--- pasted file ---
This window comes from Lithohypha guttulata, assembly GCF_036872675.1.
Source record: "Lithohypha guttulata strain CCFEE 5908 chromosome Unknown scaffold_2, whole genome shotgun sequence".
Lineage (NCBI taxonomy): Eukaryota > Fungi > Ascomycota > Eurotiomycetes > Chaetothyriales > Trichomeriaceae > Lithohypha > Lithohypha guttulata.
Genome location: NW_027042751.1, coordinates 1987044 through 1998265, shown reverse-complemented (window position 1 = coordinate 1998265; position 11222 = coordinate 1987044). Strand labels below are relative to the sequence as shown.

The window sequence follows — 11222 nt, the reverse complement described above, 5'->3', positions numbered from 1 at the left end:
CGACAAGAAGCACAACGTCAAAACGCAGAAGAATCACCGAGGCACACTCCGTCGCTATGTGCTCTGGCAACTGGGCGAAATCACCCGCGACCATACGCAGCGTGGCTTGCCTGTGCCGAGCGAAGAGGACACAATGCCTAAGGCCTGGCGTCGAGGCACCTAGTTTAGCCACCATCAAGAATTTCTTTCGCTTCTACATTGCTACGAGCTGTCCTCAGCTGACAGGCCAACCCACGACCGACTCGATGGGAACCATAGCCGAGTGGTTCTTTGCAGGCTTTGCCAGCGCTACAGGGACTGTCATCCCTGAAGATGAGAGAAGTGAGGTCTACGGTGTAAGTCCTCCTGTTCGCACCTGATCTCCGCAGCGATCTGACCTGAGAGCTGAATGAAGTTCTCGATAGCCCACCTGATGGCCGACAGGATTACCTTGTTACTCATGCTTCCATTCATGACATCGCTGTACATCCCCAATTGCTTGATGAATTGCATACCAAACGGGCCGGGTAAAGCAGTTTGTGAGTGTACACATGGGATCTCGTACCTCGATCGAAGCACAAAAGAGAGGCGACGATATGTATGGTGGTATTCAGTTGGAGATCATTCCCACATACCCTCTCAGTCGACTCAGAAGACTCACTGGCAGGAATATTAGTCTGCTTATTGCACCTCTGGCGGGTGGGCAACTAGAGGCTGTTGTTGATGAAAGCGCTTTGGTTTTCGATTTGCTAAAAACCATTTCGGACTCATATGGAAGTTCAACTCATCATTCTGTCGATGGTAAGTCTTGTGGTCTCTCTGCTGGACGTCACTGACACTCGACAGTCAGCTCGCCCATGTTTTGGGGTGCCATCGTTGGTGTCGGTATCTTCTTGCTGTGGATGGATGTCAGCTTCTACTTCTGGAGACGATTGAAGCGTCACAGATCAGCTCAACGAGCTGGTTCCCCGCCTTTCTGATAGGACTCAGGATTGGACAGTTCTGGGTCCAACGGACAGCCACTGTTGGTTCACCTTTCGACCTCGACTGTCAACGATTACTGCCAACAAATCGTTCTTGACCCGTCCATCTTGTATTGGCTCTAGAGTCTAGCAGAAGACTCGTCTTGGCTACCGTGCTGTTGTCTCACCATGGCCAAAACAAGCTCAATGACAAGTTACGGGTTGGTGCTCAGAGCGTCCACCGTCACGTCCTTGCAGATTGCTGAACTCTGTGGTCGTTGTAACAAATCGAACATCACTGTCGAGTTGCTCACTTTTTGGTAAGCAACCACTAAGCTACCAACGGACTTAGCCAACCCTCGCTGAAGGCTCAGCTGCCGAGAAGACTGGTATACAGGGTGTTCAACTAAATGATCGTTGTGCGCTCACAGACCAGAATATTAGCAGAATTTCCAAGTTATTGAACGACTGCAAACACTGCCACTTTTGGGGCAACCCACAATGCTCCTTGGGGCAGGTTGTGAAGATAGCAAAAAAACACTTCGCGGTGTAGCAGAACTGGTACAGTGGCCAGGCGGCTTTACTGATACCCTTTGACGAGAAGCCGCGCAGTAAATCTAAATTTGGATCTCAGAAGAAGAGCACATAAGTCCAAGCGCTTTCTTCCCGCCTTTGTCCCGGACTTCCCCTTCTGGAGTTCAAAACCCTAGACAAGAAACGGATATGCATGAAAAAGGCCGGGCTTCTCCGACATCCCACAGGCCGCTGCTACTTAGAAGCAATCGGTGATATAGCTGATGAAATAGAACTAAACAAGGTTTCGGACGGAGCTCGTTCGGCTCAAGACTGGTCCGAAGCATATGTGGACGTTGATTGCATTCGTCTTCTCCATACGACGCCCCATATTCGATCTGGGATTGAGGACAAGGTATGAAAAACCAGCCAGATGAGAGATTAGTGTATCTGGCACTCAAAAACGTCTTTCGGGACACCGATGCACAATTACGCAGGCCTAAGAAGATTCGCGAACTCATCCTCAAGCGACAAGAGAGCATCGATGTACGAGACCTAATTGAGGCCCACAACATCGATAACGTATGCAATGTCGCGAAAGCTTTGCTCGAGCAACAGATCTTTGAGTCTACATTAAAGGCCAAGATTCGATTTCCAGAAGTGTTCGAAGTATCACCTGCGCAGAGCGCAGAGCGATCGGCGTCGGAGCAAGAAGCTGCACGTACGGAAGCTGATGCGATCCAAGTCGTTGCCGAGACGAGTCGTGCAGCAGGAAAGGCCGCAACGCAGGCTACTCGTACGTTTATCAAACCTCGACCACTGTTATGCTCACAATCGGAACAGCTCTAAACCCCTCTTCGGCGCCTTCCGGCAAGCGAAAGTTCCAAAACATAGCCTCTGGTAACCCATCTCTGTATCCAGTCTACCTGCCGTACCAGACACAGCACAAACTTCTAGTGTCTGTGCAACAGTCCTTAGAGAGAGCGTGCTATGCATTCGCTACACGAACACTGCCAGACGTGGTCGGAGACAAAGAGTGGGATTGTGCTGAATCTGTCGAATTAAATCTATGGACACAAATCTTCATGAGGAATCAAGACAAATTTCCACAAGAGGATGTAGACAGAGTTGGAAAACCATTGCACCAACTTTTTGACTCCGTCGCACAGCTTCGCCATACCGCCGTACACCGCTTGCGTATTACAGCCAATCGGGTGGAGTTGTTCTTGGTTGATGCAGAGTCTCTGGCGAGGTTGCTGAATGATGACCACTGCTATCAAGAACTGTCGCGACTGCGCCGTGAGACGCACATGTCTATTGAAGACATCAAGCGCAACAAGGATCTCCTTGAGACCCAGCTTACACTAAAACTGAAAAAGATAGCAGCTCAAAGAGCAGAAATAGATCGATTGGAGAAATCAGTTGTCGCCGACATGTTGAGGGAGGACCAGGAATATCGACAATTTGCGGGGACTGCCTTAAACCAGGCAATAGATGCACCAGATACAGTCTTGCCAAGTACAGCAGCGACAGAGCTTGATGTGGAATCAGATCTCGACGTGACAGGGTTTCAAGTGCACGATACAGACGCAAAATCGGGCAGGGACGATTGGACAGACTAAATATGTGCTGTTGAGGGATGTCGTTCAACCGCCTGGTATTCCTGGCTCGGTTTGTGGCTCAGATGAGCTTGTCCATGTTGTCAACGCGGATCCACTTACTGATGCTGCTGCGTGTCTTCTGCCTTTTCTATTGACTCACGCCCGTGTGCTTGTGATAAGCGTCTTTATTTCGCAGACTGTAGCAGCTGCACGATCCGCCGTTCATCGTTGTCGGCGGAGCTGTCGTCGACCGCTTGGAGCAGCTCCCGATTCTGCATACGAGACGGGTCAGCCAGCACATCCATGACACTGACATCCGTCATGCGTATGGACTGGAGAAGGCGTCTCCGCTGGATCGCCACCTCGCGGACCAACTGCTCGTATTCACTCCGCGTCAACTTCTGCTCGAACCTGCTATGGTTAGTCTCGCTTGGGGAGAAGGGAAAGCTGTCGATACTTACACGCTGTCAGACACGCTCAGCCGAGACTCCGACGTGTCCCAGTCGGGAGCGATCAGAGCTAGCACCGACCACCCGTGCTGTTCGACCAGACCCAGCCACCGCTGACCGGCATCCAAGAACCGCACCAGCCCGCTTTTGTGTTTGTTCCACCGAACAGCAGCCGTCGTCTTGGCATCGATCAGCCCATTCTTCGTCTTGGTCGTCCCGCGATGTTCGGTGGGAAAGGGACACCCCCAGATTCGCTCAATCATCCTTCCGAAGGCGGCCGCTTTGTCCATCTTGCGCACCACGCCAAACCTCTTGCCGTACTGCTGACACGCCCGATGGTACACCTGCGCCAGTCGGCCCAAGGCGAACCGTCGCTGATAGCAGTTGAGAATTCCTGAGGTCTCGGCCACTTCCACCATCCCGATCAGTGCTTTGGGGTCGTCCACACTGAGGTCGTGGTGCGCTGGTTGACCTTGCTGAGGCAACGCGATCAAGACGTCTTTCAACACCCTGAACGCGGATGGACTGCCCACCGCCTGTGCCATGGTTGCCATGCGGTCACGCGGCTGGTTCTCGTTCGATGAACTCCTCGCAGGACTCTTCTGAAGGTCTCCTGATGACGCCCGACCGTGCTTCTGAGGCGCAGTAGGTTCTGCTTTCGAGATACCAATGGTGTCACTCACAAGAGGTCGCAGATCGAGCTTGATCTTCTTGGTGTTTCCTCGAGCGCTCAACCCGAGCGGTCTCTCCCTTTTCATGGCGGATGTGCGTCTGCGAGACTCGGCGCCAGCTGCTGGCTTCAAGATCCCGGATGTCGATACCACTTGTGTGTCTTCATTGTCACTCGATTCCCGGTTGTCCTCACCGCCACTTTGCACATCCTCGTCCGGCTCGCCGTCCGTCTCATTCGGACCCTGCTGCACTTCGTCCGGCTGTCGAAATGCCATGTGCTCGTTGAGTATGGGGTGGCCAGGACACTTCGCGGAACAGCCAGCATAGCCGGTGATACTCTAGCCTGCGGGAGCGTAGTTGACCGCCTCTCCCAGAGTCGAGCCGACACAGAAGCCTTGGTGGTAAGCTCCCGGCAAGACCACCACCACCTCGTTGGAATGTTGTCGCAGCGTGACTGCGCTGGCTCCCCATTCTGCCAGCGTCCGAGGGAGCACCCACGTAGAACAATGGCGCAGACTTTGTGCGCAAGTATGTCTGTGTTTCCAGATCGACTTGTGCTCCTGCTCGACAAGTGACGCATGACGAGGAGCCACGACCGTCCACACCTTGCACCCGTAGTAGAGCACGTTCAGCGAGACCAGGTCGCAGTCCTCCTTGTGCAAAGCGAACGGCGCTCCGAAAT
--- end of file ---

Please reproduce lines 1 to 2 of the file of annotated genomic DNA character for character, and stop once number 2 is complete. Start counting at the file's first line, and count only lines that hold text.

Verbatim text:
This window comes from Lithohypha guttulata, assembly GCF_036872675.1.
Source record: "Lithohypha guttulata strain CCFEE 5908 chromosome Unknown scaffold_2, whole genome shotgun sequence".